The shoulder girdle (lat. Cingulum membri thoracici) connects the free upper extremity with the trunk. The bony structure consists of the Shoulder blade. (scapula) and the Clavicle (clavicula). The two bones are connected by the Acromioclavicular joint. (Art. acromioclavicularis) are connected with each other. The collarbone has a direct connection to the trunk via the Sternoclavicular joint. (Art. sternoclavicularis). The shoulder blade on the other hand is embedded in muscle loops and has no direct connection to the trunk.
The shoulder girdle has a bony structure in pairs and consists of the scapula and the clavicula on the right and left side of the body. The clavicle is an s-shaped curved Tubular Bone. The shoulder blade, on the other hand, is formed by a flat triangular bone embedded in muscle loops. The shoulder girdle connects the free upper extremities (arms) with the trunk. The direct connection is through the sternoclavicular joint, also called medial clavicle joint. This is the point where clavicula and sternum meet and is the only bony connection between the upper extremities and the trunk. The scapula and clavicle articulate with each other via the acromioclavicular joint (lateral clavicle joint). The Humeroscapular joint (shoulder joint) connects the Humeroscapular joint (shoulder joint) with the shoulder girdle.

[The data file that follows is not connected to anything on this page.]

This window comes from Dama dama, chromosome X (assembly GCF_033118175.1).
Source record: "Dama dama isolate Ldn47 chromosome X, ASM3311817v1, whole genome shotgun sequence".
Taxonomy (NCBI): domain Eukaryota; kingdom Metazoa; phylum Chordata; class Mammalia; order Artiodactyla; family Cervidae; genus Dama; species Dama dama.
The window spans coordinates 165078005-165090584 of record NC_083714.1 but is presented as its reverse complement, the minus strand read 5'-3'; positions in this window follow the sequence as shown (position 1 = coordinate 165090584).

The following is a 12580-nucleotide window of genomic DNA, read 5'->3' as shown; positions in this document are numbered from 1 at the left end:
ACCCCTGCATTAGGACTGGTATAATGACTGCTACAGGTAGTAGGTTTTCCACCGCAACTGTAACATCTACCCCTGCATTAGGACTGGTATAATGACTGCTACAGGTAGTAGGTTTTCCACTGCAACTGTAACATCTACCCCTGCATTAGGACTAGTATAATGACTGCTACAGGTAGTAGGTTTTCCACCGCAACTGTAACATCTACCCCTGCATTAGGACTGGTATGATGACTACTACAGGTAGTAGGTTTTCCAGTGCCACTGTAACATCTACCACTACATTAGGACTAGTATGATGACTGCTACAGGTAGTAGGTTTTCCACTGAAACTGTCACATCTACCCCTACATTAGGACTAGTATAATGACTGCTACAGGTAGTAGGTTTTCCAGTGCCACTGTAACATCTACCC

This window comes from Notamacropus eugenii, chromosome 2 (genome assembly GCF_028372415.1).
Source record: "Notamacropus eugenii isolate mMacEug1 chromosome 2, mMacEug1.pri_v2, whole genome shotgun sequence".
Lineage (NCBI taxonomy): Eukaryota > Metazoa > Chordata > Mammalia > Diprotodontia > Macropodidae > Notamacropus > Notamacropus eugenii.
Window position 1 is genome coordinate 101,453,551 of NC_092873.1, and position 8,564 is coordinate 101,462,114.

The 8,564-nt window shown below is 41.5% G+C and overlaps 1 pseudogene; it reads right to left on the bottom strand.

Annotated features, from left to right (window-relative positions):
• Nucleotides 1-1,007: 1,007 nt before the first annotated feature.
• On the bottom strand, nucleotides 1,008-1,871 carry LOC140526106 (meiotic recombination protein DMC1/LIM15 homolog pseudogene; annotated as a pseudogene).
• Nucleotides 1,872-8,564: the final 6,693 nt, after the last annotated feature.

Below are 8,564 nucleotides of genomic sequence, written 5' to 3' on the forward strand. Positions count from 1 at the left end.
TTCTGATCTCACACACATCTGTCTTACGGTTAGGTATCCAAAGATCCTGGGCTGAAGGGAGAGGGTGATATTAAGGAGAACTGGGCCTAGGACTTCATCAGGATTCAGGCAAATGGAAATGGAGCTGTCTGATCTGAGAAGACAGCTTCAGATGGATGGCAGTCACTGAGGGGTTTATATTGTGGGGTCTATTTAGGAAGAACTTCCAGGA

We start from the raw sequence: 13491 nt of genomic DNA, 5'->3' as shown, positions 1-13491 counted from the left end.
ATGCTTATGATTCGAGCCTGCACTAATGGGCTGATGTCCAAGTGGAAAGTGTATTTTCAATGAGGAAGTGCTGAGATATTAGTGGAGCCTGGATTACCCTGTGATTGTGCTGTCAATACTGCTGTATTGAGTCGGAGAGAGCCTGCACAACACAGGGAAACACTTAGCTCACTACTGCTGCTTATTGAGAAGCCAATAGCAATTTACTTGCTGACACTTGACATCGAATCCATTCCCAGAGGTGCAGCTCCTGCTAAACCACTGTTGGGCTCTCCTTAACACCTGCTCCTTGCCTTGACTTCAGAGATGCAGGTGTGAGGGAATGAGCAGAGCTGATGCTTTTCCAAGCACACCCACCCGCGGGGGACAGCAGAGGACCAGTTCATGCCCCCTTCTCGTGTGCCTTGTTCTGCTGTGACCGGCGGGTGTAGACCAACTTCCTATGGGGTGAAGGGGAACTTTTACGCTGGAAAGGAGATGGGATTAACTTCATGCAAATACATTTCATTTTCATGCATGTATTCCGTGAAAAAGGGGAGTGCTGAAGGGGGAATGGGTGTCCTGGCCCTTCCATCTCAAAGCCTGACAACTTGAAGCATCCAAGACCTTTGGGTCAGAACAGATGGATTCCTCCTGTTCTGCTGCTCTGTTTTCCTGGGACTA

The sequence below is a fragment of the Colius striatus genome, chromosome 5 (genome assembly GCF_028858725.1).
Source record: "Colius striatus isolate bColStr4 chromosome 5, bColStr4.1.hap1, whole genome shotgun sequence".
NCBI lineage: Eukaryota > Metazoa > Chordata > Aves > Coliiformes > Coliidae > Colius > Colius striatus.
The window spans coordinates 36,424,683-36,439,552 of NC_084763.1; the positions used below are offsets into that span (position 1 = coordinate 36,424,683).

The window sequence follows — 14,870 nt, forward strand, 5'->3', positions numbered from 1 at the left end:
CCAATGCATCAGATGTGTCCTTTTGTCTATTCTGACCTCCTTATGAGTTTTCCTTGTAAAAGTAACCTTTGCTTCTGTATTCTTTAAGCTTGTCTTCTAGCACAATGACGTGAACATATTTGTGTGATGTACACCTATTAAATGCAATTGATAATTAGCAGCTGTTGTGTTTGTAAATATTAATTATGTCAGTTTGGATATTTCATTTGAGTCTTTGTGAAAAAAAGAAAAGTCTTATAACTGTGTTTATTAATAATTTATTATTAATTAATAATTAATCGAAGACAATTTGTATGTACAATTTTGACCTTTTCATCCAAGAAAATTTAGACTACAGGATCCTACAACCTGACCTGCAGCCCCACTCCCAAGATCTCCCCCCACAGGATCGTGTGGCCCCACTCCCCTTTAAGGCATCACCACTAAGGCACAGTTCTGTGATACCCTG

Alignment of clavicle and scapula
As a result of the evolutionary uprighting of the human being into an upright position, the shoulder blades have shifted dorsally to the almost frontal rear surface of the thorax. In a cranial view, the scapula and the frontal plane form an angle of 30°. Between the clavicle and the scapula there is a larger angle of about 60°. This causes the shoulder joints to tilt forward slightly.
Shoulder girdle as zonoskeleton
The shoulder girdle, like the pelvic girdle, belongs to the zonoskeleton. These are bone elements that are attached proximally to the trunk. Here this is fulfilled by the shoulder blade and the collarbone. The shoulder girdle thus represents a movable body appendage, which is formed by different sections.
The shoulder girdle provides stability between the trunk and the upper free extremity. This is ensured less by bony connections than much more by the shoulder girdle musculature. This also ensures good movement of the shoulder. The clavicle and the scapula have only little movement to each other. However, the combination with the musculature and the shoulder joint allows a very large range of motion.
The scapula and clavicle are mechanically connected by the clavicle joints. Thus the shoulder blade moves with every movement of the clavicle. The scapula then glides over the thorax due to the scapula-thoracic joint. The scapula can make the following movements:
- Swinging laterally
- lifting and lowering
- feed forward and backward
The sternoclavicular joint raises and lowers the shoulder around an almost sagittal axis. The forward and backward movement around a longitudinal axis is also caused by the medial clavicular joint. From a lateral viewpoint, the clavicle in the steroclavicular joint moves approximately on a conical mantle.
- Dysostosis cleidocranialis
- Fractures of the clavicle
- Fractures of the scapula